Charlotte's latest police-involved shooting has state NAACP leaders pushing for a law that would require the SBI to investigate all such shootings across the state.
The agency intends to take its message to Raleigh this month, after Aaron Winchester was shot twice in the back May 20 by a Charlotte-Mecklenburg police officer, said the Rev. William Barber, North Carolina's NAACP president.
He met with community leaders and ministers in Charlotte on Thursday to discuss the shooting that happened after Officer David Jester questioned Winchester about a domestic dispute and an ensuing car crash.
Winchester ran, and police say he removed a silver handgun from his back right pocket and “started to turn toward the officer with the gun in his hand.”
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But five witnesses interviewed by the Observer say they didn't see Winchester reaching for a gun, holding a gun, or turning toward the officer, even slightly. The shooting was the third time in seven months a suspect has died in a confrontation with CMPD – prompting advocacy groups, including the Rev. Al Sharpton's National Action Network, to step in.
CMPD typically investigates its own deadly force cases and provides its findings to the district attorney. In this case, after consulting with the interim police chief, the Mecklenburg district attorney requested an independent SBI investigation.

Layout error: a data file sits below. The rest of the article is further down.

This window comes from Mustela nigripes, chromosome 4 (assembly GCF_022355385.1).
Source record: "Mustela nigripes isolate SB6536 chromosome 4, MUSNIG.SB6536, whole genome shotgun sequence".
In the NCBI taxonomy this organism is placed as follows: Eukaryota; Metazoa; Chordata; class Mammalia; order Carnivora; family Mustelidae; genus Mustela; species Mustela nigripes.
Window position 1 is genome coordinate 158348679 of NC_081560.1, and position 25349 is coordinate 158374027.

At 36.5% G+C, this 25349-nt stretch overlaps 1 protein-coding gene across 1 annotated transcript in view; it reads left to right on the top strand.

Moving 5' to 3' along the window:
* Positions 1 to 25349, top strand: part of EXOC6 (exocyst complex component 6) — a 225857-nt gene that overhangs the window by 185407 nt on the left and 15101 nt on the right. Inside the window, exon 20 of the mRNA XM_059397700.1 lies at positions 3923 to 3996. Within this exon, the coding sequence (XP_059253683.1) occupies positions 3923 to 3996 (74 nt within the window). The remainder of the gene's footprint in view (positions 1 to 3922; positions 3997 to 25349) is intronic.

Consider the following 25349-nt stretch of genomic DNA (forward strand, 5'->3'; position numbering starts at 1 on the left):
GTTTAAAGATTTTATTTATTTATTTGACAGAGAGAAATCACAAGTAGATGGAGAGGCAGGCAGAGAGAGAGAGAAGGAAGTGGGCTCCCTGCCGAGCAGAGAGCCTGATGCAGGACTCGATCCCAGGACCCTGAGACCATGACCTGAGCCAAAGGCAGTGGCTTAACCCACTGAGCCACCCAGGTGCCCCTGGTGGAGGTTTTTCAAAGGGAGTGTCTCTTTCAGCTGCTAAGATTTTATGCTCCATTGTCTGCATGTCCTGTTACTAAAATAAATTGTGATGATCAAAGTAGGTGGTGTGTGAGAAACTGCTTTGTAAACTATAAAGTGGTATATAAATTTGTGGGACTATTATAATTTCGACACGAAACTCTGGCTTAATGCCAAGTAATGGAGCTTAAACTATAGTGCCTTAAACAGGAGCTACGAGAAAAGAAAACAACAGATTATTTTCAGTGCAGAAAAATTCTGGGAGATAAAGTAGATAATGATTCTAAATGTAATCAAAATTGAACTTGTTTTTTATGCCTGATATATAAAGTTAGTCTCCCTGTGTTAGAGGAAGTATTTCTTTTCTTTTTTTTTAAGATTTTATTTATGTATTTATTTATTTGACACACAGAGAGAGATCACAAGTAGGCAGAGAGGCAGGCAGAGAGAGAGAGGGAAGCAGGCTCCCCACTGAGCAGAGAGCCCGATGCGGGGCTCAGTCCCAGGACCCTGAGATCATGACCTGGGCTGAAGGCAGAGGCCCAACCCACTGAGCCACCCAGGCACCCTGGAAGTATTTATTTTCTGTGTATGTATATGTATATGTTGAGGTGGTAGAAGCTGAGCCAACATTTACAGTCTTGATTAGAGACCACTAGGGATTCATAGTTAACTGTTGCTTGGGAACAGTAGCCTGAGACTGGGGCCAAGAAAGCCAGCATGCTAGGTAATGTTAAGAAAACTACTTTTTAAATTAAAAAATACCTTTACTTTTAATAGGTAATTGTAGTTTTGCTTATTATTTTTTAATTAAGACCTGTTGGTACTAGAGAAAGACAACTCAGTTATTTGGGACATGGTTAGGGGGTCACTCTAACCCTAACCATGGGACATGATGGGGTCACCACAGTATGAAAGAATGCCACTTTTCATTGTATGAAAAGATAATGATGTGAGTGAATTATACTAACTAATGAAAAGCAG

Of the 36 shootings by Charlotte police in the past decade, 31 were ruled justified in the department's investigations. The most recent five, all in 2008, remain under investigation by the department.
A new state law allows families to request an outside investigation. But Barber said Thursday that the NAACP will fight for all shootings to be investigated by the SBI to build trust and show transparency.
Initially, the agency was advocating for only CMPD to make the SBI investigations a matter of policy.
“We don't want it left up to the DA to decide or for the family to have to ask for it,” Barber said. The NAACP also is calling for a full review of the previous police shootings the SBI didn't investigate.
After Thursday's meeting, the NAACP said it also will push for more training for CMPD officers on the use of deadly force and improved community policing.
Sharpton plans to visit Charlotte today.